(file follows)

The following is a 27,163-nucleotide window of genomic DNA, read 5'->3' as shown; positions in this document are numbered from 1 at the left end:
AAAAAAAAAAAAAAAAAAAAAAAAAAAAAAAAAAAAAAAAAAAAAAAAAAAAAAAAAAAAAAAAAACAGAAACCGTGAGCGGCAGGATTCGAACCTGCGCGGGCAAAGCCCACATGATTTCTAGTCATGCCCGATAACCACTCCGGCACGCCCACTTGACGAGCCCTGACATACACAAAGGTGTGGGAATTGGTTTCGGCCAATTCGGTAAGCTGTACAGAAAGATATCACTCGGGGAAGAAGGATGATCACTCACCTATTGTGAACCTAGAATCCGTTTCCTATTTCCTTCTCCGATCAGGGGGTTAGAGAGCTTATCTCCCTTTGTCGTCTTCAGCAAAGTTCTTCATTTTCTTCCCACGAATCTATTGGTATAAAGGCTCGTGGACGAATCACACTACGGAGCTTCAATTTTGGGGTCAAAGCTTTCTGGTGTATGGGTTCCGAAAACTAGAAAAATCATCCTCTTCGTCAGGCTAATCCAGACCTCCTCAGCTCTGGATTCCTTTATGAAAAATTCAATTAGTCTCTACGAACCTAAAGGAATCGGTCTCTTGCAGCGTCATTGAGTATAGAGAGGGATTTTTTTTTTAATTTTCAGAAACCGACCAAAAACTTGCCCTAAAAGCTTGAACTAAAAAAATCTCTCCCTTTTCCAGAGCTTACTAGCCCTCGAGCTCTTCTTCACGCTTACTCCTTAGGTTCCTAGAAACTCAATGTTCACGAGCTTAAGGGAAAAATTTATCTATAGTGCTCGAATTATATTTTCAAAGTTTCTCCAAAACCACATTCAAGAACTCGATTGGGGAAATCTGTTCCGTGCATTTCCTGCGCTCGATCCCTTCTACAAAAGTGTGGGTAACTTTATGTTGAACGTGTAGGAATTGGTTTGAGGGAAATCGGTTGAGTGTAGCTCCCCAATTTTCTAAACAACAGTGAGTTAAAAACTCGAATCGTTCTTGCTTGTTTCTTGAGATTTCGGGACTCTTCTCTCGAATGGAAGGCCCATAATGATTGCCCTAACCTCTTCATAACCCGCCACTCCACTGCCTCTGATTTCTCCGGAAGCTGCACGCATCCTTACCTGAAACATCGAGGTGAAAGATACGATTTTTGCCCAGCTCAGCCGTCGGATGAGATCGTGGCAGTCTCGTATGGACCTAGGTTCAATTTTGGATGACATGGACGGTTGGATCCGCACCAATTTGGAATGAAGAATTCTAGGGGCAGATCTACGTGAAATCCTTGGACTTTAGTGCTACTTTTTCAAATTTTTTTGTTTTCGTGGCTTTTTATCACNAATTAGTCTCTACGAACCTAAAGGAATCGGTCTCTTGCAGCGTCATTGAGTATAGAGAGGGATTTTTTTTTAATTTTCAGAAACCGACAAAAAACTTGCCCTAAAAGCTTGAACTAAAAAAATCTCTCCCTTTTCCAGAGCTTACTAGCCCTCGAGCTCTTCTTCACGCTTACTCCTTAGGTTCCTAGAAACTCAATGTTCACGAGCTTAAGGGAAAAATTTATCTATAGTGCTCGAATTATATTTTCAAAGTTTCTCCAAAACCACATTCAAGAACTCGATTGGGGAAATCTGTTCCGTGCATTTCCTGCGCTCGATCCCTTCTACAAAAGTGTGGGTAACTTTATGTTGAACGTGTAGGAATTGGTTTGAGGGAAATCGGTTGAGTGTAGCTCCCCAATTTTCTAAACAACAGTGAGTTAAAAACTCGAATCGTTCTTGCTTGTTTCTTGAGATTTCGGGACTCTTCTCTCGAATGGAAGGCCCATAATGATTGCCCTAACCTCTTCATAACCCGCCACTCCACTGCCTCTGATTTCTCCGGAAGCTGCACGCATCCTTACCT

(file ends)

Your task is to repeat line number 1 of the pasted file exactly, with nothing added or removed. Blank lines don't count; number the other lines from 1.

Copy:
The following is a 27,163-nucleotide window of genomic DNA, read 5'->3' as shown; positions in this document are numbered from 1 at the left end: